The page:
It takes a lot to challenge Big Tobacco, Big Pharmaceutical, and Big Petrol-Chemical. Thus these suits largely rely upon some interested and ballsy lawyer taking a HUGE gamble, putting up SIGNIFIGANT sums of money, and most often LOSING. So, if you are upset that sometimes the awards can be enormous and these lawyers take quite a bite themselves, well, boo hoo.

Not only has the current scheme not harmed the American economy; the US economy has never been better, specifically for these big businesses. Most are chartered in business friendly States (some not in the US), hide most of their assets offshore (like the Caymans), and have solid political protection for their CEO’s and principles.

In many cases, as soon as judgments actually add up to anything with a bite these companies turn to the US government, which they know and work with much more closely than the average consumer/citizen, for protection and get it.

And lets not forget the super plummeting tax rates, from a high of 48% in the 30’s to just under 15% today (assuming again that they aren’t successfully hiding their income via Corporate and Private Banking at CitiBank Bahamas).

Seriously Pat worries that doctors are fleeing due to malpractice insurance costs… he probably heard this about Oregon, his home state, via National Partisan Radio (NPR to you lefties). But what he must have missed was the follow up story that unraveled this claim.

In fact all that we are seeing is the reversal of a Boomer trend in which many doctors moved to the country and to small towns to pursue “the good life”. Now, as they age and retire, more doctors are staying in the big cities, where the money is. Canada has a similar problem, where their best doctors move south to the prestigious and lucrative institutions of America’s more populous states (John Hopkins).

But lets think about his worry logically again… if it "costs too much to be a doctor" in the US and doctors are fleeing… where are they going? Who has a higher standard of living and more old people with money in medical need? No one. Doctors, like all professions, MUST go where the work is. So they certainly are not leaving the US, but they are going to leave their low income country offices. This is economics, not a plot of the trial lawyers.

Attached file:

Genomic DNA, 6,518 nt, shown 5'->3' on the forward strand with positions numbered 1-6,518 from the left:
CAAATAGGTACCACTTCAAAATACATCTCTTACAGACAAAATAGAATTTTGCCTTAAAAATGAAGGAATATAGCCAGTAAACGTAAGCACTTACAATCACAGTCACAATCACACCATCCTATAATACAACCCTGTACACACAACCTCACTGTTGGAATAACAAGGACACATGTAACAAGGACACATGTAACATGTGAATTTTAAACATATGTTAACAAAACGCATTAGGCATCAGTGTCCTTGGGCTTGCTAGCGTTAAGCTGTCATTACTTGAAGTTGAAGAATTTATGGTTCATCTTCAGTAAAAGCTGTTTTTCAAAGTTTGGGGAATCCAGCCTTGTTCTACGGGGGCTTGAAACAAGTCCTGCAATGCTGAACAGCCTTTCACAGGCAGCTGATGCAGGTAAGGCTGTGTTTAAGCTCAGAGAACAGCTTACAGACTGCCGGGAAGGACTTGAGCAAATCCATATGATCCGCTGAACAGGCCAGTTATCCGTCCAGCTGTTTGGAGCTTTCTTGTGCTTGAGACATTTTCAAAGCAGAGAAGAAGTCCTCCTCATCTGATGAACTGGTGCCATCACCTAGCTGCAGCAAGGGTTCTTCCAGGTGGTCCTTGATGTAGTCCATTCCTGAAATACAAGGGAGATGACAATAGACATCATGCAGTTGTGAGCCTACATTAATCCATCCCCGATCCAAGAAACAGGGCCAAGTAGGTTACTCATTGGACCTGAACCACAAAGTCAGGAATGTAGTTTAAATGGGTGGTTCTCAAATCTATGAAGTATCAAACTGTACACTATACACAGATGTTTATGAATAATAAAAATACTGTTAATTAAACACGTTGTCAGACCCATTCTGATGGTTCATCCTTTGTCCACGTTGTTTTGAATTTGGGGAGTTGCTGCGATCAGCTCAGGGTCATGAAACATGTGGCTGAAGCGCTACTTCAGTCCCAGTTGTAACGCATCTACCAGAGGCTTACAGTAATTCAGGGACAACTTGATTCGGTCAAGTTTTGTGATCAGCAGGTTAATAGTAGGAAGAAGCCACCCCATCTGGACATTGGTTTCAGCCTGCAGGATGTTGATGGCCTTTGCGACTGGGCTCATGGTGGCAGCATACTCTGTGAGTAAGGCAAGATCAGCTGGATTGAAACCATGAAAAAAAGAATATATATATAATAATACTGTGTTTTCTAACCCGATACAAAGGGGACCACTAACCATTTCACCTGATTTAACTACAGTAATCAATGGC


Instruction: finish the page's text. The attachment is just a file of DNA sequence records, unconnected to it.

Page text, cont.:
Cap damages? You mean like the latest Bush plan where people can sue their HMO’s but only in Federal court, where damage awards are low? Or where they can only sue for lost coverage expenses, not damages? Sure, this led to a women being forced out of the hospital directly following a hysterectomy. Are you certain that you want to worry about the conglomerate, not the individual?

Do you recall Brad Pitt’s character in Fight Club? He worked for an insurance company, helping to determine whether paying lawsuits cost more or less than recalling hazardous products… like those exploding Ford Explorers a while back… yeah, he actually put a price on everyone’s heads and then told “Ford” whether just letting people die and paying their families was cheaper than a recall. You want Tort Reform? Great, you just made his job that much easier.

The first rule about Tort Reform is…

Sean: Friday, November 07, 2003 [+] |
Thursday, November 06, 2003
Today's Issues

Michael Totten, Roger Simon, and Joe Katzman have been entertaining a helthy debate on the political issues of this day and age. The War In Iraq, or the Global War On Terror being one of them. I've been talking about Wildfires and the Social Contract. Others, Patrick Laswell included, have talked about Fiscal Responsibility, Tort Reform, and the Race/identity Politics. But I wonder aloud.... What ARE the major issues of the day?